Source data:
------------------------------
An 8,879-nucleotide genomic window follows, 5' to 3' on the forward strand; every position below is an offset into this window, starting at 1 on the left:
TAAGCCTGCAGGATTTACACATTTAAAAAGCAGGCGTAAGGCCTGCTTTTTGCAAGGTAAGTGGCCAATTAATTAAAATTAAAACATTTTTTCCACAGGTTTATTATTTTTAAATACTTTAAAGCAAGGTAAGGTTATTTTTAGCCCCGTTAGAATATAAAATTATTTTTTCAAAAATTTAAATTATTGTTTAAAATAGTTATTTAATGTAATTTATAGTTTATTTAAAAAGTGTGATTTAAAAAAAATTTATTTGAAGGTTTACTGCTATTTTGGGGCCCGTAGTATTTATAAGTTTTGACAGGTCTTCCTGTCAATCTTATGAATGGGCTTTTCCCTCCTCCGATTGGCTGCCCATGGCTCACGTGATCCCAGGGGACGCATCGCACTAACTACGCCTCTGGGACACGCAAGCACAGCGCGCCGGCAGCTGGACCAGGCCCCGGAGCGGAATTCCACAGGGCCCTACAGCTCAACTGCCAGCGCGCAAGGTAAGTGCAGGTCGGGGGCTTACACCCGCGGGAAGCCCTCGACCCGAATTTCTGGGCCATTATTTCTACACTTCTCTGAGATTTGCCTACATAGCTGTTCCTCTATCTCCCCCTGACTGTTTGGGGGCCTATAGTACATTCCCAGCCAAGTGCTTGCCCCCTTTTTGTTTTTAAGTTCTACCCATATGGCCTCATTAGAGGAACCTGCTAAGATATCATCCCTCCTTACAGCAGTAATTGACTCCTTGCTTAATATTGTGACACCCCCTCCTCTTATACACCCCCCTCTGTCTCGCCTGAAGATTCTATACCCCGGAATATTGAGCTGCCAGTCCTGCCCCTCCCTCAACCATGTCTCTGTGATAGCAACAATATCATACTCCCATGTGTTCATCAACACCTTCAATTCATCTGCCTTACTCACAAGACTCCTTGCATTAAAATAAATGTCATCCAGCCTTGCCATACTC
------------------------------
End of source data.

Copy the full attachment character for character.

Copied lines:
An 8,879-nucleotide genomic window follows, 5' to 3' on the forward strand; every position below is an offset into this window, starting at 1 on the left:
TAAGCCTGCAGGATTTACACATTTAAAAAGCAGGCGTAAGGCCTGCTTTTTGCAAGGTAAGTGGCCAATTAATTAAAATTAAAACATTTTTTCCACAGGTTTATTATTTTTAAATACTTTAAAGCAAGGTAAGGTTATTTTTAGCCCCGTTAGAATATAAAATTATTTTTTCAAAAATTTAAATTATTGTTTAAAATAGTTATTTAATGTAATTTATAGTTTATTTAAAAAGTGTGATTTAAAAAAAATTTATTTGAAGGTTTACTGCTATTTTGGGGCCCGTAGTATTTATAAGTTTTGACAGGTCTTCCTGTCAATCTTATGAATGGGCTTTTCCCTCCTCCGATTGGCTGCCCATGGCTCACGTGATCCCAGGGGACGCATCGCACTAACTACGCCTCTGGGACACGCAAGCACAGCGCGCCGGCAGCTGGACCAGGCCCCGGAGCGGAATTCCACAGGGCCCTACAGCTCAACTGCCAGCGCGCAAGGTAAGTGCAGGTCGGGGGCTTACACCCGCGGGAAGCCCTCGACCCGAATTTCTGGGCCATTATTTCTACACTTCTCTGAGATTTGCCTACATAGCTGTTCCTCTATCTCCCCCTGACTGTTTGGGGGCCTATAGTACATTCCCAGCCAAGTGCTTGCCCCCTTTTTGTTTTTAAGTTCTACCCATATGGCCTCATTAGAGGAACCTGCTAAGATATCATCCCTCCTTACAGCAGTAATTGACTCCTTGCTTAATATTGTGACACCCCCTCCTCTTATACACCCCCCTCTGTCTCGCCTGAAGATTCTATACCCCGGAATATTGAGCTGCCAGTCCTGCCCCTCCCTCAACCATGTCTCTGTGATAGCAACAATATCATACTCCCATGTGTTCATCAACACCTTCAATTCATCTGCCTTACTCACAAGACTCCTTGCATTAAAATAAATGTCATCCAGCCTTGCCATACTC